Christopher Bailey-Kellogg, Department of Computer Science, Dartmouth College
601 Pao Yue-Kong Library
The protein universe manifests a wide array of functions that may be useful in treating disease. Unfortunately, the human immune system can recognize non-“self” proteins and mount a response decreasing therapeutic efficacy or potentially even producing harmful side effects. To meet this challenge, we have developed a computationally-driven approach that combines models of immunogenicity with models of protein stability and function, optimizing mutagenic variants so as to maintain therapeutic activity while reducing immunogenicity. This talk describes our protein design methodology and presents experimental results from application to therapeutic candidates including lysostaphin, a highly potent but immunogenic anti-staphylococcal enzyme. In contrast to wild-type lysostaphin, our variants maintain low antibody titers and are able to repeatedly rescue humanized mice from challenges with methicillin resistant Staphylococcus aureus (MRSA). This work provides the first controlled demonstration that depletion of T cell epitopes from a biotherapeutic agent leads to a reduced antibody response and consequently enhanced efficacy in an immune competent disease model.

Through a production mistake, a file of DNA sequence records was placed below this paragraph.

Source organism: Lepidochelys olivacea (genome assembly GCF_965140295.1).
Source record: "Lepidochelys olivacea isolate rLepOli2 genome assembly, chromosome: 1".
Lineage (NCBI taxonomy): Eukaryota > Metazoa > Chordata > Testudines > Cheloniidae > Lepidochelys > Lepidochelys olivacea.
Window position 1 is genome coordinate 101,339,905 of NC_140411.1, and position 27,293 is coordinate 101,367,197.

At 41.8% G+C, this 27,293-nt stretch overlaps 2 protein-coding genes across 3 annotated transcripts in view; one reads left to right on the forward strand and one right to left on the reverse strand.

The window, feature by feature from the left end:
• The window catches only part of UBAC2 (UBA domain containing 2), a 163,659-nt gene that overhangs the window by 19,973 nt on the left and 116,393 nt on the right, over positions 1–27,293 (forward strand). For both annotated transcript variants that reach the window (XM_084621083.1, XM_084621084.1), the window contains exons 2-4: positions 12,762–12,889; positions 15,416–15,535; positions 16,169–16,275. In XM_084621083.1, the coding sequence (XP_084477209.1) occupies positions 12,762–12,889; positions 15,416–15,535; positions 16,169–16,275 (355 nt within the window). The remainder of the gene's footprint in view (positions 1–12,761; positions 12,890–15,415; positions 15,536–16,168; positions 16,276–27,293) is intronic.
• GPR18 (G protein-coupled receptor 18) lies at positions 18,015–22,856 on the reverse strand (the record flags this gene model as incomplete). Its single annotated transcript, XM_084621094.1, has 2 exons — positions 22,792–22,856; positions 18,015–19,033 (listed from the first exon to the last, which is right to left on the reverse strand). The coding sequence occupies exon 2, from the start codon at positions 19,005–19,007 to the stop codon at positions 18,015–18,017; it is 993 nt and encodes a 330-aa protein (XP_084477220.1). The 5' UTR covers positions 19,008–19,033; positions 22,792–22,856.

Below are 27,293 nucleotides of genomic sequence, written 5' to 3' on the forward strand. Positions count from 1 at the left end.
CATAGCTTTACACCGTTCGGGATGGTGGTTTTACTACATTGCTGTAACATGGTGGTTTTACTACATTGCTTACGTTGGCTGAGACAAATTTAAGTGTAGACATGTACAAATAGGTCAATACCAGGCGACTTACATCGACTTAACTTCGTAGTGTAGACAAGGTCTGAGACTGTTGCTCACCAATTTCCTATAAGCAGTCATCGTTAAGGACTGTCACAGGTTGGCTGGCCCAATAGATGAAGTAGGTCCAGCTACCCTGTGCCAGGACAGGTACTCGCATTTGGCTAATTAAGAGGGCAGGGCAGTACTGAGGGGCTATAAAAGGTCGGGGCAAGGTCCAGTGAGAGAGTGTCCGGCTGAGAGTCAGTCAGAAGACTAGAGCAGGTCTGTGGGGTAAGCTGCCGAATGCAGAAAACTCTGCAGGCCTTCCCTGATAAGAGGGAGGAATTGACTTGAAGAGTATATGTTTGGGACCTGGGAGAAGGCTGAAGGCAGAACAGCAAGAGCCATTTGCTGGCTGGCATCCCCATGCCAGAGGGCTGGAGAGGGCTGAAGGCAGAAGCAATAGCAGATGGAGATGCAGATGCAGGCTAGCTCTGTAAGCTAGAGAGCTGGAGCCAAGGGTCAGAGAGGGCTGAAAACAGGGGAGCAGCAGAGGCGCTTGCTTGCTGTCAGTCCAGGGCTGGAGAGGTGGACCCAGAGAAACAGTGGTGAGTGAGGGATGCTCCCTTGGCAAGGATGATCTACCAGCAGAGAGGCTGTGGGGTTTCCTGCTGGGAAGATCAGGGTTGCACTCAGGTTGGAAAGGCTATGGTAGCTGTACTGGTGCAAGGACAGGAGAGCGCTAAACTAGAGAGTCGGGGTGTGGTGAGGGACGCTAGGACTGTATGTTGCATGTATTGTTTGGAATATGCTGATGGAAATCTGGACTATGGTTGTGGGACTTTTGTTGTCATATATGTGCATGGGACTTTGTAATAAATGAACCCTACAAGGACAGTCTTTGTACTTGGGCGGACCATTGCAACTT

Dr. Chris Bailey-Kellogg is Professor of Computer Science at Dartmouth College, where he is also an adjunct Professor of Chemistry. His lab develops and applies computational methods for experiment optimization and analysis in studies of protein sequence-structure-function relationships. He is currently pursuing computationally-driven development of both protein therapeutics, redesigning non-human proteins so as to render them acceptable to the immune system, as well as vaccines, modeling and engineering immune responses to infection and vaccination. Chris earned a BS/MS with Dr. Sandy Pentland at MIT and a PhD with Dr. Feng Zhao (currently serves as CTO and SVP of Haier) at Ohio State and Xerox PARC, conducted postdoctoral research with Dr. Bruce Donald at Dartmouth College, and started his faculty career at Purdue. Dr. Bailey-Kellogg has published over 70 journal articles, along with numerous refereed conference papers, at the interface of computational and life sciences. He has received a prestigious NSF Career award and Alfred P. Sloan Research Fellowship, along with more than $13 million in grants from the NIH, NSF, and Gates Foundation.